Savoring the Flavors of Napa

It wasn’t until quite recently that Napa had a proper wine and food festival to call its own
Savoring the Flavors of Napa
Rob Rosenthal

Encounter a high-end wine and food adventure set in the beautiful part of our country recognized as one of the finest wine-growing regions of the world.

If you’ve ever wondered what it’s like to attend a food and wine festival in Napa Valley, I’m here to tell you: it’s good. Let’s face it — even an average eating and drinking excursion there ought to be a happy-making experience. Yet it’s more so if you drive about 60 miles north of the San Francisco airport to encounter a high-end wine and food adventure set in the beautiful part of our country recognized as one of the finest wine-growing regions of the world.

Photo Credit: Rob Rosenthal

Napa Valley is home to about 400 wineries, as well as some serious food. Thomas Keller’s legendary The French Laundry is located here, as is a vibrant branch campus of the prestigious Culinary Institute of America (CIA), to cite just two examples of the many prestigious institutions in the area. Only 30 miles long by five miles wide and flanked by mountains, Napa Vally is traversed by two main thoroughfares (Highway 29 and the Silverado Trail) throughout much of the wine growing region, making it easy to navigate the scenic, vine-filled terrain and its charming small towns.

Oddly enough, though, it wasn’t until quite recently that Napa had a proper wine and food festival to call its own. I came in late November to the Fourth Annual Flavor! Napa Valley, a multi-day celebration featuring tastings of the area’s delicious assets, together with demonstrations from some of the nation’s most revered culinary talent.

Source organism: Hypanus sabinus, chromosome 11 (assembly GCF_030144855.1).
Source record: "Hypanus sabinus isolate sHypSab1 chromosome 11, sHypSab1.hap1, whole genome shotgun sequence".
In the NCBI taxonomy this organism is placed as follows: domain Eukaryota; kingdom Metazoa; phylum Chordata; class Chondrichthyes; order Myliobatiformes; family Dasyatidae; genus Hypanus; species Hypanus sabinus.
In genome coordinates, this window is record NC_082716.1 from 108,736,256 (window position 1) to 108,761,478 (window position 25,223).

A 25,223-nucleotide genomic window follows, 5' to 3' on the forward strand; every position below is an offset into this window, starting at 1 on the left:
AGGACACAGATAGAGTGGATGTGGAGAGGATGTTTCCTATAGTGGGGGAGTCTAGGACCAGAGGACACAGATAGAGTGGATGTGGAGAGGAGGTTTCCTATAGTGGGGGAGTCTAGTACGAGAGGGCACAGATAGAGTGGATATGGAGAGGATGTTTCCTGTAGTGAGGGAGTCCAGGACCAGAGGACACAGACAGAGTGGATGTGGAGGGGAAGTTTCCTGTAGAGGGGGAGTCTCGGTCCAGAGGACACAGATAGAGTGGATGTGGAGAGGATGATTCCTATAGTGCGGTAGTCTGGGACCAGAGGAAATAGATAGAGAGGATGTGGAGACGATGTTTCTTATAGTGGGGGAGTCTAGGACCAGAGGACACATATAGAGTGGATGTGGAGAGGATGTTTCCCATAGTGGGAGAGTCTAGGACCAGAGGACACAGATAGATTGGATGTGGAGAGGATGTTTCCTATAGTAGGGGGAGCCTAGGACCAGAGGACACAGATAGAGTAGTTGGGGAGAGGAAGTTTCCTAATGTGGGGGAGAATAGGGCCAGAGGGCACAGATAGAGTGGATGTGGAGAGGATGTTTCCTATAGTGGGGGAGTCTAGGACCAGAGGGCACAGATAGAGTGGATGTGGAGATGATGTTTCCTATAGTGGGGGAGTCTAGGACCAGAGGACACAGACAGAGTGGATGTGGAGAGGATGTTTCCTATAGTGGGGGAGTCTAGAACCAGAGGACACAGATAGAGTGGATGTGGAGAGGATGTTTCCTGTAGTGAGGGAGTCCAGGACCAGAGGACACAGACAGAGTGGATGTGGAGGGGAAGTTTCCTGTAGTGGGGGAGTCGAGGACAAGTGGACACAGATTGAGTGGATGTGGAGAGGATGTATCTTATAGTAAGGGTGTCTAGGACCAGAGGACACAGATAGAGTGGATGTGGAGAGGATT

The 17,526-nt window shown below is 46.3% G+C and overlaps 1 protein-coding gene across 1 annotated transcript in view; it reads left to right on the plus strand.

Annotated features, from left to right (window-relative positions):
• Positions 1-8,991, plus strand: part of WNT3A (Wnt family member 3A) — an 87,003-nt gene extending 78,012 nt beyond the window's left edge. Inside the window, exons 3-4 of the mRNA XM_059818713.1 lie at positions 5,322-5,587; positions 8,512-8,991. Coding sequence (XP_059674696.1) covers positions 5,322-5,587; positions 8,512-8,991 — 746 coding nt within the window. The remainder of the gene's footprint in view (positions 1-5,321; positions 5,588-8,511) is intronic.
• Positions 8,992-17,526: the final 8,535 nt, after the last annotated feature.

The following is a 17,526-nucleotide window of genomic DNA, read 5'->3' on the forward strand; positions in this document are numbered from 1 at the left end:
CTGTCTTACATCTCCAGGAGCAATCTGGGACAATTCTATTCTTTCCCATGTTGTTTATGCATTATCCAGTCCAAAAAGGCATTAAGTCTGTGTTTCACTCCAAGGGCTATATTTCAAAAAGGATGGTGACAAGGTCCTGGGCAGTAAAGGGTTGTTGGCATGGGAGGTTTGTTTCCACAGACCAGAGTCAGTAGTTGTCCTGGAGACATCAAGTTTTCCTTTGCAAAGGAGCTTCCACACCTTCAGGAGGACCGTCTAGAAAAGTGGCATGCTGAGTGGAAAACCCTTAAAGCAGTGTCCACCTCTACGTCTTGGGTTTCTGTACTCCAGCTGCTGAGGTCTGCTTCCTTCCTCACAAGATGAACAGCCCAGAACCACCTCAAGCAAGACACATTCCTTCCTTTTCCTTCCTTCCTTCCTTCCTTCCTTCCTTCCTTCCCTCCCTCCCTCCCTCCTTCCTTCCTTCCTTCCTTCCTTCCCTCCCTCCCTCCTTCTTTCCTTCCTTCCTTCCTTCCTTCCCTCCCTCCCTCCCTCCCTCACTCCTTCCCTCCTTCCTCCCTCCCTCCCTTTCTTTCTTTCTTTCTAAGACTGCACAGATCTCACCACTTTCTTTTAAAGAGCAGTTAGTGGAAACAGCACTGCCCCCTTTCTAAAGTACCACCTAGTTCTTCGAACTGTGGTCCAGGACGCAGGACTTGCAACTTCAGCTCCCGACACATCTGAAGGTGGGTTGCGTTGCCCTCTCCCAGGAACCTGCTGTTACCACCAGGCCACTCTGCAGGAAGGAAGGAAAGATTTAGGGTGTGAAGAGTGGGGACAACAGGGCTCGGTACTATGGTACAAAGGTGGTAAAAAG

The welcome dinner held at the Silverado Resort and Spa was an extraordinary five-course meal assembled by a veritable all-star team of CIA alumni. Each signature dish was paired with a fine Napa Valley vintage. Dean Fearing opened with a delectable barbecue quail wrapped in prosciutto; Melissa Perello followed with her standout California spiny lobster; host Charlie Palmer offered succulent four-spiced duck breast and pinot noir jus, paired perfectly with a superb 2010 Reynolds Family Winery Pinot Noir; Larry Forgione delighted carnivores with a 42-day dry-aged strip loin and bone marrow gremolata over polenta. Finally, Ace of Cakes’ Duff Goldman completed the fabulous meal with his playful, multi-flavored Panna Cotta Stratificato, accompanied by the fragrant, lush, and lightly effervescent 2013 Moscato d’Oro from the Robert Mondavi Winery.

The cleverly titled Appellation Trail event is an opportunity to sample multiple wines from 95 Napa wineries and 25 of the Valley’s restaurants, all stationed side-by-side in the CIA’s handsome and historic Greystone building. One could bring a strategy to this display of abundance, deciding beforehand in what to partake, or… one could amble semi-aimlessly from one table to another, mouth slightly agape, allowing inspiration to determine which varietal and delicacy strikes one’s fancy. Whichever the method, it’s virtually impossible to go wrong among the stellar selection of cabernets, sauvignon blancs, chardonnays, zinfandels, et al., whether quaffed with bites of rabbit terrine en croûte, bœuf bourguignon over creamy polenta, butter poached lobster, tuna pizza, roast duck char sui, tripe tacos and tamales, sunchoke soup, baked risotto arancini with roasted winter squash and Parmigiano-Reggiano, or braised oxtail with porcini flan and crispy shallots, to name just a few.

If you crave a good burger with a glass of vino — and who doesn’t? — you might attend the aptly named Grapes & Grills. Hosted by the ebullient Katie Hamilton Shaffer and housed at the stunning St. Supery Estate Winery, this event is your chance to bite into eight different burger creations accompanied by eight respective regional reds. Of the many tasty entries, I particularly enjoyed the opulent beauty from restaurant 1313 Main (grass-fed beef burger on a truffled brioche bun with melted Gruyère and sherry caramelized onions, accompanied by smoked black truffle chips) and a superb 2012 Estate Syrah from Cuvaison.